The opposition Democratic Progressive Party (DPP) won a clear victory in the Taiwanese elections on Saturday, setting the stage for rising tensions with China. While president-elect Tsai Ing-wen is unlikely to move towards declaring formal independence from China, her policies cut across moves towards closer integration with Beijing under the incumbent president, the Kuomintang’s (KMT) Ma Ying-jeou.
Tsai won the presidential race with 56 percent of the vote, compared to just 31 percent for her KMT rival Eric Chu. President Ma was constitutionally barred from standing, having served two four-year terms in office. The DPP also won an absolute majority of 68 seats in the 113-seat national legislature, with the KMT winning only 36 and the remaining seats going to independents and smaller parties.
The election campaign was dominated by the stagnant economy, with both candidates promising to alleviate the worsening social crisis confronting working people—including falling real wages, high housing costs and rising unemployment. The island’s gross domestic product contracted in last year’s September quarter and is likely to do the same in the December quarter. Trade figures released last week showed a plunge in exports of 13.9 percent—the 11th straight monthly decline. Overall exports fell by 10.6 percent in 2015, the biggest annual drop since 2009, in the midst of the global financial crisis.
Economic policy is inextricably linked to the central issue of Taiwanese politics: relations with China. Ma won the presidency in 2008 promising a new era of economic growth through closer economic links with China and rapidly concluded a series of agreements to boost trade, travel and investment. The sharp slowdown in the Chinese economy has undermined these plans. Exports to China, Taiwan’s largest market, fell by 12.3 percent in 2015.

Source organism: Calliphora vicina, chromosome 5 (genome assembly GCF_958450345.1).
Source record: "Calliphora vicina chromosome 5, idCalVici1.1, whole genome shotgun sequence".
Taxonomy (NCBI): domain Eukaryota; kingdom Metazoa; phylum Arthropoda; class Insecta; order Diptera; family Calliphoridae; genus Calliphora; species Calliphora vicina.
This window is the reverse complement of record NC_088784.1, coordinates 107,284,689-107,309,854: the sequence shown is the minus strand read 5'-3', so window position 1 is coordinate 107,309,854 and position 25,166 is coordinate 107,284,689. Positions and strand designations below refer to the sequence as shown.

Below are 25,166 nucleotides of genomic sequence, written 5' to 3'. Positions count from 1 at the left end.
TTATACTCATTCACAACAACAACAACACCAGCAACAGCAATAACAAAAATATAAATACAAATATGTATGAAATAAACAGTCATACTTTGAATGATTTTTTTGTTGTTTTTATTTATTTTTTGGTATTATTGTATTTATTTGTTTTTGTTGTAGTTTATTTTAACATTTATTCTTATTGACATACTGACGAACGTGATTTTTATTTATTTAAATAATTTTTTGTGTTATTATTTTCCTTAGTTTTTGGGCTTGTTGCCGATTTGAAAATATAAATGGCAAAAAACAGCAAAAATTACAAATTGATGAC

Ma’s efforts to extend the expansion of trade to include service stalled amid widespread opposition to the Cross-Strait Service Trade Agreement, which was signed in 2013 but not ratified after a student-led movement occupied the parliament in 2014. The so-called Sunflower Movement, reflecting the interests of sections of Taiwanese business concerned about the impact of Chinese competitors, formed the New Power Party and won five parliamentary seats in Saturday’s elections.
The DPP’s presidential candidate Tsai offered a stream of empty promises to voters: a shorter working week, higher wages and more affordable housing. The DPP, no less than the KMT, is a big-business party committed to the agenda of pro-market restructuring that has widened the gulf between rich and poor. The DPP lost the presidency to Ma in 2008 due to the widespread disaffection produced by the social impact of its economic policies.
The DPP emerged out of the pro-democracy movement in the 1980s against the US-backed KMT military dictatorship, which was established on Taiwan after the 1949 Chinese Revolution. After martial law was lifted in 1987, the DPP, previously illegal, promoted “Taiwanese identity”, hinted at Taiwanese independence and whipped up hostility to “mainlanders”—those who had fled from China in 1949 and their descendants.
Tsai declared on Saturday that she stood for “constant, predictable and sustainable” relations with China, which has declared that it would forcibly oppose any attempt by Taiwan to declare independence. “Both sides have a responsibility to do their utmost to find mutually acceptable ways to interact with respect and reciprocity and ensure no provocation and no surprises,” she said.